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United States v. Salamon

United States District Court, D. Massachusetts

December 7, 2016


          ORDER RE: MOTION TO VACATE (Dkt. No. 99)

          MICHAEL A. PONSOR United States District Judge


         Petitioner Jeremiah J. Salamon has filed a motion to vacate his 236-month sentence, arguing that his attorney provided him ineffective assistance in connection with his guilty plea to a four-count superseding indictment charging him with offenses relating to the sexual exploitation of minors. For the reasons set forth below, the motion will be denied.


         On July 30, 2009, a criminal complaint issued against Salamon charging him with distribution of material involving the sexual exploitation of minors. He was arrested the same day and detained. On September 1, 2009, the Grand Jury returned a one-count indictment against him. Subsequently, on April 8, 2010, the Grand Jury handed down a superseding indictment, charging him with two counts of advertising material involving the sexual exploitation of minors, one count of distribution of material involving the sexual exploitation of minors, and one count of possession of material involving the sexual exploitation of minors. (Dkt. No. 42).

         On December 17, 2010, Salamon appeared with counsel and pled guilty to all four counts. The plea was offered pursuant to Fed. R. Crim. P. 11(c)(1)(c), with an agreed prison term of 236 months. Salamon confirmed at the plea proceeding that he had read and understood the plea agreement, discussed it with his attorney, and recognized that he would likely receive a sentence of 236 months in custody. He confirmed at that time that his plea was entirely free and voluntary. On May 25, 2011, Salamon appeared and received the agreed sentence of 236 months.

         On June 14, 2012, Salamon, through counsel, [1] filed this motion to vacate, contending that he received ineffective assistance of counsel. The government subsequently requested an order directing Salamon to provide more details regarding his allegations. On September 25, 2012, the court ordered Salamon to file a “full and complete statement of his version of every pertinent conversation or communication that he had with [his attorney].” (Dkt. No. 106.) The court also ordered Salamon's trial counsel to respond to the allegations by filing an affidavit listing “any pertinent details concerning conversations, correspondence, or documentation exchanged with Salamon.” (Id.) After some delays, Salamon ultimately filed a supplemental memorandum (Dkt. No. 122), trial counsel filed the requested affidavit (Dkt. No. 130), the government filed its opposition to the motion to vacate (Dkt. No. 139), and Salamon filed his reply to the government's opposition (Dkt. No. 156).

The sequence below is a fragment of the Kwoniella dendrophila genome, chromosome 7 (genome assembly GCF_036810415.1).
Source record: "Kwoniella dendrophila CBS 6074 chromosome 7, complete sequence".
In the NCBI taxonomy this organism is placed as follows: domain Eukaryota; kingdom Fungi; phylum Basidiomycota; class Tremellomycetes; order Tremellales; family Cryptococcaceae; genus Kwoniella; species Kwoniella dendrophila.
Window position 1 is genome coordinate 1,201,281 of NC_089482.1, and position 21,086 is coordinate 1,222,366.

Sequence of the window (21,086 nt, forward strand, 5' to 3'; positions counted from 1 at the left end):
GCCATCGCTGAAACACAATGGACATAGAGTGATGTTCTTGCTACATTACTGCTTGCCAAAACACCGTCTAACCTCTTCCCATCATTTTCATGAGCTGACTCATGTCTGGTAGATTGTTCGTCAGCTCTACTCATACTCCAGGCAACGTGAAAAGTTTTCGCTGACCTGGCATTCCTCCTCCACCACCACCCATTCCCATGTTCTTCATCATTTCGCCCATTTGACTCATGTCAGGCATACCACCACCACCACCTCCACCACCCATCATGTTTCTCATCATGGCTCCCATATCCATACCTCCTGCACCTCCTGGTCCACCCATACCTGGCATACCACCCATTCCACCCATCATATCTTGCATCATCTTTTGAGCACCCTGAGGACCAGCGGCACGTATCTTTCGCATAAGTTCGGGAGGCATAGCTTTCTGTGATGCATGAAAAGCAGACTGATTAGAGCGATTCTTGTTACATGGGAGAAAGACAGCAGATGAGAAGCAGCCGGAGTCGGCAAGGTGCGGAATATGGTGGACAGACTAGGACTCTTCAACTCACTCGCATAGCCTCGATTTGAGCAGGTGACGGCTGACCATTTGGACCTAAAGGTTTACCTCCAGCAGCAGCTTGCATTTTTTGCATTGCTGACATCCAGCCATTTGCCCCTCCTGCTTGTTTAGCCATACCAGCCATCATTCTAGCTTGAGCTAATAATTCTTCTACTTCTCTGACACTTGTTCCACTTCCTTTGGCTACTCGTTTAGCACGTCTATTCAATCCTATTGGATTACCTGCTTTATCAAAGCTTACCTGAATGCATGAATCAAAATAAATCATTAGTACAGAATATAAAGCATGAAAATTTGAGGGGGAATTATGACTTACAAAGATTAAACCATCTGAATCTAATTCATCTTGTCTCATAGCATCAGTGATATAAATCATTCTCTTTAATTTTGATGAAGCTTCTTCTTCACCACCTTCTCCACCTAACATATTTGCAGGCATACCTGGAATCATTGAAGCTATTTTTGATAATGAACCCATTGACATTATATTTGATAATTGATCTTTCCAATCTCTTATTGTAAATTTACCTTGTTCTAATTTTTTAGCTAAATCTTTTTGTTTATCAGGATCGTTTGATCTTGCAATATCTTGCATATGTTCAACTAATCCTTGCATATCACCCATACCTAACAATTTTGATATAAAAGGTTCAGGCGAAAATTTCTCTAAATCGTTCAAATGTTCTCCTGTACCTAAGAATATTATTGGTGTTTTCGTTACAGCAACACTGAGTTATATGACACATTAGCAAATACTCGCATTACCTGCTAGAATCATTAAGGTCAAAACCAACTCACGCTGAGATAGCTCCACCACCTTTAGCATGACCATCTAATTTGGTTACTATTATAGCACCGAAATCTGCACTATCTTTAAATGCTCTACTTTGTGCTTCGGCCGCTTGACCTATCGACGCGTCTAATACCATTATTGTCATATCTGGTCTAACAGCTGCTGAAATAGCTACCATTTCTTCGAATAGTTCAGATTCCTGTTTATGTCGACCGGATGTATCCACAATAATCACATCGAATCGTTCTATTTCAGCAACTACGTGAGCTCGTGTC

The factual background of this case is particularly ugly. The charges stemmed from an FBI investigation into Salamon's use of the internet to distribute a massive quantity of child pornography, including hundreds of digital images and videos of sadomasochism and sexual torture involving very young children. FBI undercover agents searched Salamon's computer at various times and discovered a page that brazenly advertised his interest in receiving, distributing, and exchanging child pornography:

Welcome & Enjoy!! We are all here for the same thing. lol I share EVERYTHING I have, I ask that you do the same for me. If you have nothing to share, I WILL DELETE YOU!!

(Criminal Compl., Dkt. No. 1, Litowitz Aff. at ¶ 13.)

         After Salamon's arrest, the court ordered him detained and appointed counsel to represent him. By October 2009, Salamon had privately retained another attorney to take over his case. In this petition, Salmon makes numerous allegations regarding conduct by his retained lawyer that he now identifies as constituting ineffective assistance of counsel. This attorney's responsive affidavit substantially denies the alleged misconduct. Because the conduct of counsel, even if it occurred as Salamon alleges, does not constitute ineffective assistance sufficient to justify any habeas remedy, the court will accept Salamon's allegations solely for purposes of this ruling.[2] As will be seen, Salamon's allegations describe, at worst, a rocky and disappointing relationship with his lawyer, but nothing approaching any constitutional deficiency.[3]

         Salamon contends that he dismissed appointed counsel and retained new counsel in part because the attorney told him that he had worked in the federal system and, therefore, had familiarity with this court's sentencing practices. After the new lawyer was retained, the two of them met only a few times in the following year. The lawyer did not accept Salamon's calls from detention. Salamon grew frustrated by this and felt he was not getting sufficient information about his case.

         On September 28, 2010, Salamon concedes that his attorney met with him and discussed a plea offer from the government, supposedly for a sentence of seventeen years in the federal correction facility in Butner, North Carolina. According to Salamon, his attorney warned him that, if he went to trial and was found guilty, the government might seek the maximum punishment, which was life imprisonment, and Salamon might serve this sentence in a maximum-security prison, subject to a daily 23-hour lockdown. Counsel also advised that the undersigned planned to retire soon, and that if the case were transferred to another judge, that new judge would likely sentence him harshly if he were found guilty. Salamon “came away from the September 28 meeting scared that [he] had ...

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